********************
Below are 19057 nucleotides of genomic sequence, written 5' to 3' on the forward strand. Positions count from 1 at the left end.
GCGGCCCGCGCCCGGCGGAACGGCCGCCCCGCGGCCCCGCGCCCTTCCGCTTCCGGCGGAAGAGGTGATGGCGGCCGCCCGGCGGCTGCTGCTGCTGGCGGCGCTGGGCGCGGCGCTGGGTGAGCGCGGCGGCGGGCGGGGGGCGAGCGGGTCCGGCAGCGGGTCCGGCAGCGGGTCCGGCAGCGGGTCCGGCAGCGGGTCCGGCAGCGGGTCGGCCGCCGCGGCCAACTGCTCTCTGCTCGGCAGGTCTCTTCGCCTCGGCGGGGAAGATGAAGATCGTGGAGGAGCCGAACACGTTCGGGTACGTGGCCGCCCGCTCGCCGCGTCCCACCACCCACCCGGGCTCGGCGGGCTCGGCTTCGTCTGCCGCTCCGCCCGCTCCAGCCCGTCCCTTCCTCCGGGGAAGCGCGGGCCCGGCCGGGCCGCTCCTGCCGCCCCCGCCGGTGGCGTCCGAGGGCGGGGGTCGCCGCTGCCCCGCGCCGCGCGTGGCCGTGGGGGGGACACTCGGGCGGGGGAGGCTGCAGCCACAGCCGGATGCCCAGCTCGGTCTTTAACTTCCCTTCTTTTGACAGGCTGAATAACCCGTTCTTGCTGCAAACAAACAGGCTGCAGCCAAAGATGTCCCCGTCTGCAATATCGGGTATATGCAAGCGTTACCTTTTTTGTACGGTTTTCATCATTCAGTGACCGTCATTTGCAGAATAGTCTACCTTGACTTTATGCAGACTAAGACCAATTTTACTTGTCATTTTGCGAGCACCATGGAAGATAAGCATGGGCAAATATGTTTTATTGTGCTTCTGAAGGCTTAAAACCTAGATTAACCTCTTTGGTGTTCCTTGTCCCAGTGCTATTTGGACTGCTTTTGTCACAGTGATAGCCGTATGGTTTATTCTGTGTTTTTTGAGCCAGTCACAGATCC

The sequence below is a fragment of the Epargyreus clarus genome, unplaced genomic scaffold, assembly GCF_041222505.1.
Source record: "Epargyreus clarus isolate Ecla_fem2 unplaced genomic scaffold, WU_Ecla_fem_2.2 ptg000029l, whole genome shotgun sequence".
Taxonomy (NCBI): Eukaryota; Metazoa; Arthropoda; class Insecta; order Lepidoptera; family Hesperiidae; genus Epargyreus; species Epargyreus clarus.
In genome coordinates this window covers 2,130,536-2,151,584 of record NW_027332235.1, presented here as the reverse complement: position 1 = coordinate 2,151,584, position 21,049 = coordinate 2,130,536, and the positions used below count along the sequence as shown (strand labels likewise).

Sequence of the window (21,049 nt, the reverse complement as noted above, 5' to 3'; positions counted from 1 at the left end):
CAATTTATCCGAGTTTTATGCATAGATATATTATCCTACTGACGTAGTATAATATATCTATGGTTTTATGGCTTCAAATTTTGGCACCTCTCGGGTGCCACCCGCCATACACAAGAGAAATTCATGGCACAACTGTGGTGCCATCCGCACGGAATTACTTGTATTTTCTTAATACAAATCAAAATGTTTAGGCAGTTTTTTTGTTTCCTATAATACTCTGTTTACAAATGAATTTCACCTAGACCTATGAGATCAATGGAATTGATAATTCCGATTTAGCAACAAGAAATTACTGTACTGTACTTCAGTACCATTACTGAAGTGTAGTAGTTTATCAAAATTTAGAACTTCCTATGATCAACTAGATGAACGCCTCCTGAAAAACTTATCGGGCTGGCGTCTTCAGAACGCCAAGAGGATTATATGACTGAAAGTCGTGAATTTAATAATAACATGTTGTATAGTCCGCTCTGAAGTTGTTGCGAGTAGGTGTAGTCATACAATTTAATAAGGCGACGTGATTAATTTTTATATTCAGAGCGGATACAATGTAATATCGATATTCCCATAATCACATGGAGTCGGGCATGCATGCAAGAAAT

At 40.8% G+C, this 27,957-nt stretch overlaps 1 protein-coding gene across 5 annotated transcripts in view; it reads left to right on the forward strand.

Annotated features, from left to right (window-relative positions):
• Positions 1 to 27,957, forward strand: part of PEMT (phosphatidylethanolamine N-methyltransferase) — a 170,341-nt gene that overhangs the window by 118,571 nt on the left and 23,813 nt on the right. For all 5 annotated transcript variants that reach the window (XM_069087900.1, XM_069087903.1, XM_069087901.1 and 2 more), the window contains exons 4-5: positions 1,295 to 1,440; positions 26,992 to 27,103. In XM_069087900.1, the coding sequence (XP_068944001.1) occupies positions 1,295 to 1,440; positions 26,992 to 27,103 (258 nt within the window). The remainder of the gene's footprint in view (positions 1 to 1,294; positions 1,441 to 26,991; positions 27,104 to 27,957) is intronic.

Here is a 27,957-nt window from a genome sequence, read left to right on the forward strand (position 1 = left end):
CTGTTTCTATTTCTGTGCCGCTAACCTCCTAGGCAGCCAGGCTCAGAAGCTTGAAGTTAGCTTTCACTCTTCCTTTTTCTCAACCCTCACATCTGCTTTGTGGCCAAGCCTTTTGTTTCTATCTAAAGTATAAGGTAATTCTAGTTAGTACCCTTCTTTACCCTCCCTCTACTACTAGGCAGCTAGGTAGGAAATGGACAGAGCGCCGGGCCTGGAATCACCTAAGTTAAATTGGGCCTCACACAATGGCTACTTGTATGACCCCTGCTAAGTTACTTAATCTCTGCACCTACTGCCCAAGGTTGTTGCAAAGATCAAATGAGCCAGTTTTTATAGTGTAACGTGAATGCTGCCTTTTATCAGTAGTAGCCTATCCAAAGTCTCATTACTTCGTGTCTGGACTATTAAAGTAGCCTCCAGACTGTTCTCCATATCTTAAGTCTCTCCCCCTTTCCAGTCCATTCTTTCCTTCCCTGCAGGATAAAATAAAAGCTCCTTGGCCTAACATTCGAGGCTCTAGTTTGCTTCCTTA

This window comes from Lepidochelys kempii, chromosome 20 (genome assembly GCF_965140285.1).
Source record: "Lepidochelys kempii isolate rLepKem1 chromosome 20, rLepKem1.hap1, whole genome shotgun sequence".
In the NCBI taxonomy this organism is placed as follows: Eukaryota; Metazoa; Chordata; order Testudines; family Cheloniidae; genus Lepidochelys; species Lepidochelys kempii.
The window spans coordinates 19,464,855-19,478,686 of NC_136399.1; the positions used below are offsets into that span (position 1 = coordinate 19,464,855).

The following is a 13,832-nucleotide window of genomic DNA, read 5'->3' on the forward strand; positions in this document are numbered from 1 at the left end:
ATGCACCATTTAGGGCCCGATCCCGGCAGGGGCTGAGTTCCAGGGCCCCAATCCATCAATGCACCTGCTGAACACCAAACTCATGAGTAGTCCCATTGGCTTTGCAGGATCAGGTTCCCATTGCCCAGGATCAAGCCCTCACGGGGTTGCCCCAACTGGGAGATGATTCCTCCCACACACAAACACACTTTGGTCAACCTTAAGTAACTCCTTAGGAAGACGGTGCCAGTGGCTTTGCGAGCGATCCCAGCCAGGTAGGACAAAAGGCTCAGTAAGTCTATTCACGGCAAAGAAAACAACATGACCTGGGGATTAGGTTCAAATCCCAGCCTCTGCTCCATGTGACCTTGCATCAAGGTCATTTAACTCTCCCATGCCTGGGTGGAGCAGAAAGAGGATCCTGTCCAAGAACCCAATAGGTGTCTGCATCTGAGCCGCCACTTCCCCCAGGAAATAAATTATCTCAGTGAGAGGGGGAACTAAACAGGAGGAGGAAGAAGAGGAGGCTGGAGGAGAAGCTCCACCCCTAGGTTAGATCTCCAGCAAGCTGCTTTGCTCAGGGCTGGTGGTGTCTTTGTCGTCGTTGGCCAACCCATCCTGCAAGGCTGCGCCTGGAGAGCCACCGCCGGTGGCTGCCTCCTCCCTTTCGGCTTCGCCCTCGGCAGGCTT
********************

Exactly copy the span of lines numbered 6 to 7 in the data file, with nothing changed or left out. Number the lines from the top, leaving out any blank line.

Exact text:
In genome coordinates this window covers 2,130,536-2,151,584 of record NW_027332235.1, presented here as the reverse complement: position 1 = coordinate 2,151,584, position 21,049 = coordinate 2,130,536, and the positions used below count along the sequence as shown (strand labels likewise).

Sequence of the window (21,049 nt, the reverse complement as noted above, 5' to 3'; positions counted from 1 at the left end):